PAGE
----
Confronted with dwindling yields as a result of prolonged droughts, bursts of heavy rain, and frequent cold snaps, farmers in Ma, a village in northern Vietnam, have been learning to use their precious resources so that nothing goes to waste.
Hoāng Quōc Viet no longer disposes of buffalo dung by burning it; instead he treats it with effective microorganisms (EM) – chemical processing agents that increase a compost’s macro- and micronutrient content. Then he raises earthworms in the dung and feeds them to his chickens. He also uses the treated dung as fertilizer for his rice and cassava. He saves money on fertilizer and chicken feed, and the chickens, as well as the rice and cassava, grow very well.
Tran Trung Kien stopped using chemical fertilizer on his home garden and over 200 fruit trees over a year ago. He mixes the same EM with cow dung and uses that instead. He has also started penning in his cattle to keep them from catching diseases when grazing, as well as to keep them from causing damage to crops. He plants grass to feed the cattle and to reduce erosion on sloping land.
Nguyen Thi Thu has stopped burning rice stalks after harvest. She now sprays them with EM for use as fertilizer for next season’s rice. As well as saving money on fertilizer, she says her rice tastes sweeter, better.
These are some of the technologies and practices selected by Ma farmers, through CIAT’s work with the CGIAR Research Program on Climate Change, Agriculture and Food Security (CCAFS). The objective is to test a range of complementary approaches that can help farmers become more resilient to climate risks, and make their farms more sustainable. They realized that something needed to be done: extreme and unpredictable weather had disrupted cropping patterns; fewer but more intense rains caused severe landslides, soil erosion and degradation; increased cold stress was killing more and more cattle each year; and new crop diseases were emerging. All of these have affected yields and incomes.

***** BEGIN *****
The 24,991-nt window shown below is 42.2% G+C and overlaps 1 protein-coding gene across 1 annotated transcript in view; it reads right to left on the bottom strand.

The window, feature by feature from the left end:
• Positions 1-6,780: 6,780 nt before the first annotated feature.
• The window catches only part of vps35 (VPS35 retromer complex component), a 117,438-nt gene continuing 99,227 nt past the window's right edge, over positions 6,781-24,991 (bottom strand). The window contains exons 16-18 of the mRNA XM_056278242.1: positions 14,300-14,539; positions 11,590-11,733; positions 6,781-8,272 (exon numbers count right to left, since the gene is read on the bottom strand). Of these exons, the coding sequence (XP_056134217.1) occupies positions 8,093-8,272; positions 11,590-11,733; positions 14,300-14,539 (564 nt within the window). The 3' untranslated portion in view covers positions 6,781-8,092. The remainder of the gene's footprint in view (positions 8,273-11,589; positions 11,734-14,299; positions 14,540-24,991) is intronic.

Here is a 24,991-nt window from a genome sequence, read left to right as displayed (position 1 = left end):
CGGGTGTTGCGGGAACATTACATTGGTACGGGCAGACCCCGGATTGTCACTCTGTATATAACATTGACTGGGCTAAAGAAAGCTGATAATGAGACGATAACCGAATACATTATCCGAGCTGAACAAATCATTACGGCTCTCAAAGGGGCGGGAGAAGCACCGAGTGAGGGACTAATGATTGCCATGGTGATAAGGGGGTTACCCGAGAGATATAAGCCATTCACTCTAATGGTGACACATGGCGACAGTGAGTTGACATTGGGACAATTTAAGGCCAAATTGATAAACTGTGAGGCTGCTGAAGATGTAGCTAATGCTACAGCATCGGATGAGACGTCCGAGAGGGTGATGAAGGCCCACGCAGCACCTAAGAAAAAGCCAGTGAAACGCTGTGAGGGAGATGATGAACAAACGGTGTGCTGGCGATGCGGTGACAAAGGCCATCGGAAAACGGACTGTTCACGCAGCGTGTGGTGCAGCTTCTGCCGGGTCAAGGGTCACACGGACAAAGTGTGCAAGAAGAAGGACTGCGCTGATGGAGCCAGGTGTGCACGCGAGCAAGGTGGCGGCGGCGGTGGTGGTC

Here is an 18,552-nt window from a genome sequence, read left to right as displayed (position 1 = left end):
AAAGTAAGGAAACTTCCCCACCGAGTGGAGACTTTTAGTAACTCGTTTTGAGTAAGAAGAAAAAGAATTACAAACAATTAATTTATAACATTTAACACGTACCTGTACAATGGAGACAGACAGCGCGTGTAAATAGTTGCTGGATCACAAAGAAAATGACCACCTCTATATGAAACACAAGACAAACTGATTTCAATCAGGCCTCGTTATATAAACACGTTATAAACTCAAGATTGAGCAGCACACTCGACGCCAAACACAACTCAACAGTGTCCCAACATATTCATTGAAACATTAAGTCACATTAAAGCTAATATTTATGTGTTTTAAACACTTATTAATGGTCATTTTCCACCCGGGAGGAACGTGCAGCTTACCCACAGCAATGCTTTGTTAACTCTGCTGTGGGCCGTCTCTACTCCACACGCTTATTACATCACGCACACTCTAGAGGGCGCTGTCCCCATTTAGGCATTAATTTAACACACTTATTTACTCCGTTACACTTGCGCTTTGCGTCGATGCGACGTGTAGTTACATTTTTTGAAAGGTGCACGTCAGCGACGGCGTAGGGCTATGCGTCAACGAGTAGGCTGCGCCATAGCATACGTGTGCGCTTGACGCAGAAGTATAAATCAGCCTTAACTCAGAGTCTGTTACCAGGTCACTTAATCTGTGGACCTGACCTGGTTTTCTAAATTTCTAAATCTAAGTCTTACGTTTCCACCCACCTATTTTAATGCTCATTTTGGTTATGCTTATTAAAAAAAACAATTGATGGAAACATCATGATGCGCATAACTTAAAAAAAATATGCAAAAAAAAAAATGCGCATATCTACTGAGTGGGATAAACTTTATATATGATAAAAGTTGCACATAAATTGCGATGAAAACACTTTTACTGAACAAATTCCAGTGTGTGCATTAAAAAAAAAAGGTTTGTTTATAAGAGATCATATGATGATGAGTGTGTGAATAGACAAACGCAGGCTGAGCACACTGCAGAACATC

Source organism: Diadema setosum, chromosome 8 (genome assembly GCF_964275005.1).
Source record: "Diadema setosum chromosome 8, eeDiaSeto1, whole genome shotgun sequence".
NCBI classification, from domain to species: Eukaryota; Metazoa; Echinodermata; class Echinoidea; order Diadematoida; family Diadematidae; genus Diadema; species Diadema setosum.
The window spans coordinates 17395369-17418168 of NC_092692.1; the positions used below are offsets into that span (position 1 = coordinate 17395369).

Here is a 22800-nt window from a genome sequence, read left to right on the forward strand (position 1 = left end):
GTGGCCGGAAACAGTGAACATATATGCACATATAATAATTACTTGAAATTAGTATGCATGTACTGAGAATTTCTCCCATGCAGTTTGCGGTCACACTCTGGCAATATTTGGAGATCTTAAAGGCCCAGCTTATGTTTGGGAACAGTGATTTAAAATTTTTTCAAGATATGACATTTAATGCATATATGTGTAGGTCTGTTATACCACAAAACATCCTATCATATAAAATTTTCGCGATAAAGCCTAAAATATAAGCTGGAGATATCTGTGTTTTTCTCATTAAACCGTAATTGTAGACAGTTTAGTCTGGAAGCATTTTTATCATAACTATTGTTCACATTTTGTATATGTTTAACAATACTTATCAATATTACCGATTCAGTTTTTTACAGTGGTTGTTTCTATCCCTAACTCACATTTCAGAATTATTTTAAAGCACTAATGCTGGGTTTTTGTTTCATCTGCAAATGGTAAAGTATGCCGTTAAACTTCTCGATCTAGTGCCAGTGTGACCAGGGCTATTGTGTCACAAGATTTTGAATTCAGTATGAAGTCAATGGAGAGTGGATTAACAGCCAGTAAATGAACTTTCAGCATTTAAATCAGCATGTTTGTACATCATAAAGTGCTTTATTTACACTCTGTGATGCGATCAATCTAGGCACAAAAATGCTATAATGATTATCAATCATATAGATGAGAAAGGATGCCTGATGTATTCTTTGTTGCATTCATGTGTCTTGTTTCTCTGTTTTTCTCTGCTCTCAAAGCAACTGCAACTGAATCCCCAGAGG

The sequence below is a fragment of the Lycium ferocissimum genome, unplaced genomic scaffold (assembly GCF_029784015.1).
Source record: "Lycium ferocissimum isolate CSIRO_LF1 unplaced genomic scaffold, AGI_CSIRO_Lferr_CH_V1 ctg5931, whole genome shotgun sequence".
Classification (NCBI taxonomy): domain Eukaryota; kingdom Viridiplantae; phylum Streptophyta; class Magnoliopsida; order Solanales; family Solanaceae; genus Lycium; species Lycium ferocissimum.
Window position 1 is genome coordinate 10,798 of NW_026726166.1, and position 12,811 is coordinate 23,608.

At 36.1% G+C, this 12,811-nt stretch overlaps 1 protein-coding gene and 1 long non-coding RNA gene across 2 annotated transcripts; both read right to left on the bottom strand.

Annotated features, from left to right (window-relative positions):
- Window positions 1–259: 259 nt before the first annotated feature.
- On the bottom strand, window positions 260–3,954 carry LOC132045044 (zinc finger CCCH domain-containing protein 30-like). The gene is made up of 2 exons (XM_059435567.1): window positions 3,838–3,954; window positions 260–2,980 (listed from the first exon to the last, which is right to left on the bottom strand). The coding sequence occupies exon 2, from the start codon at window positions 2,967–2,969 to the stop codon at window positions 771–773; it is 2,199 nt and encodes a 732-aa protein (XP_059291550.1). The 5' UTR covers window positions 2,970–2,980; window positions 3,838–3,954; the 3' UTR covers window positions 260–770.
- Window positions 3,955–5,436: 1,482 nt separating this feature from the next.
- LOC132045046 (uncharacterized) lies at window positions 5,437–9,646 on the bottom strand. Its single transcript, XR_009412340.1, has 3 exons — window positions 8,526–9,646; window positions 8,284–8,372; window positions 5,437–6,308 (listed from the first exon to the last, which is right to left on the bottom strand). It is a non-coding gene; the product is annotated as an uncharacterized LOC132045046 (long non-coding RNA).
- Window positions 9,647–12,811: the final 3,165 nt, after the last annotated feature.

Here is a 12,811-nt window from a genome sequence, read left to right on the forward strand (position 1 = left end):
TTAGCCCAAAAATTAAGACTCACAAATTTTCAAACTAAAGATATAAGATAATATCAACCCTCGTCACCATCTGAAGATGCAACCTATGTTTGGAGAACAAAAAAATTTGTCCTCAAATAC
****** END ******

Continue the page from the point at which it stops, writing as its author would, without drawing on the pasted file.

From a “basket” of ten climate-smart agricultural (CSA) technologies and practices, farmers chose and prioritized those they felt were best suited to their needs. CIAT further refined the list through cost-benefit analysis and scenario testing, together with participatory land mapping exercises, to determine which ones would go to field trials, and how these should be implemented.
The final list of technologies and practices to be tested in Ma includes:
- intercropping cassava with legumes
- bordering the cassava plots with grass strips to protect soil fertility and prevent erosion
- climate-smart rice production
- acacia livelihood development to restore soil fertility
- integrated water management for improved water access for rice production
- cut-and-carry livestock systems
A few more approaches have been found to be suitable and are now prioritized for testing. These include integrated home gardens, vermicomposting, raising poultry on a “living bed” of sawdust treated with EM to improve poultry health, and rice straw processing to make bio-fertilizer. Testing for several of these began in 2016; the rest will be tested in 2017.
“Climate change is moving too quickly for the sequential testing of individual CSA practices. By bundling several together in climate-smart villages like Ma, we can help farmers move much more quickly towards sustainable farming systems that are more resilient and productive,” said CIAT’s Vinh Bui, a scientist and coordinator for the CCAFS climate-smart village project in Vietnam.
In 2016, CIAT launched a climate-smart agriculture (CSA) sourcebook, “Towards climate resilience in agriculture for Southeast Asia: an overview for decision-makers”, referencing a wide range of CSA practices and demonstrated technologies from over 700 sources. The Ma CSV action is performed within the frame of the CGIAR Research Program on Climate Change, Agriculture and Food Security (CCAFS).